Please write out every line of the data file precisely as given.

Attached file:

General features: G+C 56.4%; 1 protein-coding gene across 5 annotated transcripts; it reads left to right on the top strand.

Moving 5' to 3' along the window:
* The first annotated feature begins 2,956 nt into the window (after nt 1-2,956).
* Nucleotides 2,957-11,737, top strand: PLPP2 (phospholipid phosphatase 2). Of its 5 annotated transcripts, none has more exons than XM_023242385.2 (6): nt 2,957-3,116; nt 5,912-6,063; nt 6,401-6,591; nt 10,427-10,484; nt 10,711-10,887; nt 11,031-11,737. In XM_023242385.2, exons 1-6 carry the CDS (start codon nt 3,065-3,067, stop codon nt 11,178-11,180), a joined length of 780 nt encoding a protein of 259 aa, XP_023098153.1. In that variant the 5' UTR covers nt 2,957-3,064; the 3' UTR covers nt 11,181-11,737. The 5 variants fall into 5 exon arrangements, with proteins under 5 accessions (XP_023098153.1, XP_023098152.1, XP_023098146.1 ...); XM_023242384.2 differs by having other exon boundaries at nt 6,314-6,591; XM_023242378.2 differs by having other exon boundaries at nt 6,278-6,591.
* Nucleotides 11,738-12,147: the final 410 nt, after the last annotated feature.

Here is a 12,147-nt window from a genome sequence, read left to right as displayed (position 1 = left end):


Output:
General features: G+C 56.4%; 1 protein-coding gene across 5 annotated transcripts; it reads left to right on the top strand.

Moving 5' to 3' along the window:
* The first annotated feature begins 2,956 nt into the window (after nt 1-2,956).
* Nucleotides 2,957-11,737, top strand: PLPP2 (phospholipid phosphatase 2). Of its 5 annotated transcripts, none has more exons than XM_023242385.2 (6): nt 2,957-3,116; nt 5,912-6,063; nt 6,401-6,591; nt 10,427-10,484; nt 10,711-10,887; nt 11,031-11,737. In XM_023242385.2, exons 1-6 carry the CDS (start codon nt 3,065-3,067, stop codon nt 11,178-11,180), a joined length of 780 nt encoding a protein of 259 aa, XP_023098153.1. In that variant the 5' UTR covers nt 2,957-3,064; the 3' UTR covers nt 11,181-11,737. The 5 variants fall into 5 exon arrangements, with proteins under 5 accessions (XP_023098153.1, XP_023098152.1, XP_023098146.1 ...); XM_023242384.2 differs by having other exon boundaries at nt 6,314-6,591; XM_023242378.2 differs by having other exon boundaries at nt 6,278-6,591.
* Nucleotides 11,738-12,147: the final 410 nt, after the last annotated feature.

Here is a 12,147-nt window from a genome sequence, read left to right as displayed (position 1 = left end):